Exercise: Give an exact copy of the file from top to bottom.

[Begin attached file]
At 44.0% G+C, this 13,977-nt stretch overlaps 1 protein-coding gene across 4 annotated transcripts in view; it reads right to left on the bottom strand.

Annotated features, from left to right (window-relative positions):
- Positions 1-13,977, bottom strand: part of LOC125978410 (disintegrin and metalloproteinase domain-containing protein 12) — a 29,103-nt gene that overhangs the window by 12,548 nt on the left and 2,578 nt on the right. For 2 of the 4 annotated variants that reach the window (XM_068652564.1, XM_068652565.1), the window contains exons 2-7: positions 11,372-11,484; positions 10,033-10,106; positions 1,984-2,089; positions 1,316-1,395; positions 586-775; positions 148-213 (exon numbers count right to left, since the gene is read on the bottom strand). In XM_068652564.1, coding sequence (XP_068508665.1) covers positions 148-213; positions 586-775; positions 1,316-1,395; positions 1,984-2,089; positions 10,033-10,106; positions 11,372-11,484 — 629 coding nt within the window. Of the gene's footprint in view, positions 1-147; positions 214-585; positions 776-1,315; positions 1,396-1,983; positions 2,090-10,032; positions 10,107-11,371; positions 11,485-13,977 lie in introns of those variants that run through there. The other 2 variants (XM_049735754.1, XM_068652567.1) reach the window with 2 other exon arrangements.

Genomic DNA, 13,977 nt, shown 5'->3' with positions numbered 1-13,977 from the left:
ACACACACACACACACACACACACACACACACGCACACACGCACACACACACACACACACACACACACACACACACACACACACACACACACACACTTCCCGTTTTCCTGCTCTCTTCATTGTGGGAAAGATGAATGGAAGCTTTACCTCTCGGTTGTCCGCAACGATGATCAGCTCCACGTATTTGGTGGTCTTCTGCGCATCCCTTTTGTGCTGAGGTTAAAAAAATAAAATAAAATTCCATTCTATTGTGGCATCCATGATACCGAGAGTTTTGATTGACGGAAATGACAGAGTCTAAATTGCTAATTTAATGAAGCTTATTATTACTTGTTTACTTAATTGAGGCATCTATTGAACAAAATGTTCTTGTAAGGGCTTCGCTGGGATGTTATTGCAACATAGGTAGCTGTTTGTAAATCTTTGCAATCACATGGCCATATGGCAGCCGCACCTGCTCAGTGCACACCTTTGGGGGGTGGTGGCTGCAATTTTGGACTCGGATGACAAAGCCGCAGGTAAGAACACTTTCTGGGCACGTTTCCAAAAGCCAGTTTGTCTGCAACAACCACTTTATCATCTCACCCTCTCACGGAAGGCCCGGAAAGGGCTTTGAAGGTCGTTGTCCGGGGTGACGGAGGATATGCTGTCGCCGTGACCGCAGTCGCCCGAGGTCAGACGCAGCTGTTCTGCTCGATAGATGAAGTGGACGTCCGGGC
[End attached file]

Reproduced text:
At 44.0% G+C, this 13,977-nt stretch overlaps 1 protein-coding gene across 4 annotated transcripts in view; it reads right to left on the bottom strand.

Annotated features, from left to right (window-relative positions):
- Positions 1-13,977, bottom strand: part of LOC125978410 (disintegrin and metalloproteinase domain-containing protein 12) — a 29,103-nt gene that overhangs the window by 12,548 nt on the left and 2,578 nt on the right. For 2 of the 4 annotated variants that reach the window (XM_068652564.1, XM_068652565.1), the window contains exons 2-7: positions 11,372-11,484; positions 10,033-10,106; positions 1,984-2,089; positions 1,316-1,395; positions 586-775; positions 148-213 (exon numbers count right to left, since the gene is read on the bottom strand). In XM_068652564.1, coding sequence (XP_068508665.1) covers positions 148-213; positions 586-775; positions 1,316-1,395; positions 1,984-2,089; positions 10,033-10,106; positions 11,372-11,484 — 629 coding nt within the window. Of the gene's footprint in view, positions 1-147; positions 214-585; positions 776-1,315; positions 1,396-1,983; positions 2,090-10,032; positions 10,107-11,371; positions 11,485-13,977 lie in introns of those variants that run through there. The other 2 variants (XM_049735754.1, XM_068652567.1) reach the window with 2 other exon arrangements.

Genomic DNA, 13,977 nt, shown 5'->3' with positions numbered 1-13,977 from the left:
ACACACACACACACACACACACACACACACACGCACACACGCACACACACACACACACACACACACACACACACACACACACACACACACACACACTTCCCGTTTTCCTGCTCTCTTCATTGTGGGAAAGATGAATGGAAGCTTTACCTCTCGGTTGTCCGCAACGATGATCAGCTCCACGTATTTGGTGGTCTTCTGCGCATCCCTTTTGTGCTGAGGTTAAAAAAATAAAATAAAATTCCATTCTATTGTGGCATCCATGATACCGAGAGTTTTGATTGACGGAAATGACAGAGTCTAAATTGCTAATTTAATGAAGCTTATTATTACTTGTTTACTTAATTGAGGCATCTATTGAACAAAATGTTCTTGTAAGGGCTTCGCTGGGATGTTATTGCAACATAGGTAGCTGTTTGTAAATCTTTGCAATCACATGGCCATATGGCAGCCGCACCTGCTCAGTGCACACCTTTGGGGGGTGGTGGCTGCAATTTTGGACTCGGATGACAAAGCCGCAGGTAAGAACACTTTCTGGGCACGTTTCCAAAAGCCAGTTTGTCTGCAACAACCACTTTATCATCTCACCCTCTCACGGAAGGCCCGGAAAGGGCTTTGAAGGTCGTTGTCCGGGGTGACGGAGGATATGCTGTCGCCGTGACCGCAGTCGCCCGAGGTCAGACGCAGCTGTTCTGCTCGATAGATGAAGTGGACGTCCGGGC